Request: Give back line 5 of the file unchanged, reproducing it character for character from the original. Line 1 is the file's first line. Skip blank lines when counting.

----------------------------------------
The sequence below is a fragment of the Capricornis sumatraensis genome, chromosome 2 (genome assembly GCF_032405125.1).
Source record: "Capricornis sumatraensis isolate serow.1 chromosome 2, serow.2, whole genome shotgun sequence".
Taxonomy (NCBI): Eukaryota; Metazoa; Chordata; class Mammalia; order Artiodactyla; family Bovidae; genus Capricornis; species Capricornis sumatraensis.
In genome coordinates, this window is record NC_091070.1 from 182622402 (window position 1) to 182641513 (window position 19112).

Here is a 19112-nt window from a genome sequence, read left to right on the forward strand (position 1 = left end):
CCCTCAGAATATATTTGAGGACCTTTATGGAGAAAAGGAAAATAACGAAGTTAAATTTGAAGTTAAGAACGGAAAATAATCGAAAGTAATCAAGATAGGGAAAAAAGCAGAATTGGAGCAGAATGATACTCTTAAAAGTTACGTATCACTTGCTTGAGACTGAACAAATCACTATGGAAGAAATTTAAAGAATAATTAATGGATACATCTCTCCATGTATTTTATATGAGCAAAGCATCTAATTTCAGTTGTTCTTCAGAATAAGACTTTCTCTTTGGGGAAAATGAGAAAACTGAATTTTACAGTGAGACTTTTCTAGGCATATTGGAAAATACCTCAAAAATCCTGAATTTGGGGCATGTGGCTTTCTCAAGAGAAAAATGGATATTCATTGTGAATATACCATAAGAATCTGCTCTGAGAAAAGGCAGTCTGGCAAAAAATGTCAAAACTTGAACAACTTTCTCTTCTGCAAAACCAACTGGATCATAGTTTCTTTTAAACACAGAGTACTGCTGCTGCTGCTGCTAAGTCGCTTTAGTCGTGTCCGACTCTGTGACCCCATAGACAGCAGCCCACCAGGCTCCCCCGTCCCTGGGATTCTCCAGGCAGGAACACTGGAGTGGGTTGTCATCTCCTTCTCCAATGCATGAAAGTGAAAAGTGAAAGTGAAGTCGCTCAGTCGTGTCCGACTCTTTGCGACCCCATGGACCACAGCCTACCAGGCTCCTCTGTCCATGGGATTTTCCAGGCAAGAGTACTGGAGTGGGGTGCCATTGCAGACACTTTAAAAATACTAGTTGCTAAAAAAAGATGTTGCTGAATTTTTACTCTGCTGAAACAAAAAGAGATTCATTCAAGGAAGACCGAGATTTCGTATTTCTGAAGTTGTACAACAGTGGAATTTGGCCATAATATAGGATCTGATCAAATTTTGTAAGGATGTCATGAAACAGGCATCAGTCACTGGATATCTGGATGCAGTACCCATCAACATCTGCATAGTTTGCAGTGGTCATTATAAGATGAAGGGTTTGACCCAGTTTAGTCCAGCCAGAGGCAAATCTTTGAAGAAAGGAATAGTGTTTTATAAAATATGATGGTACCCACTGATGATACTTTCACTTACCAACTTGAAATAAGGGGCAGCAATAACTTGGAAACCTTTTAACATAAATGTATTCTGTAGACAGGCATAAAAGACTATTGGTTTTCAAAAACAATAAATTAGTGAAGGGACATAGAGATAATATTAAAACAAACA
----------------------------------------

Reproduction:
Here is a 19112-nt window from a genome sequence, read left to right on the forward strand (position 1 = left end):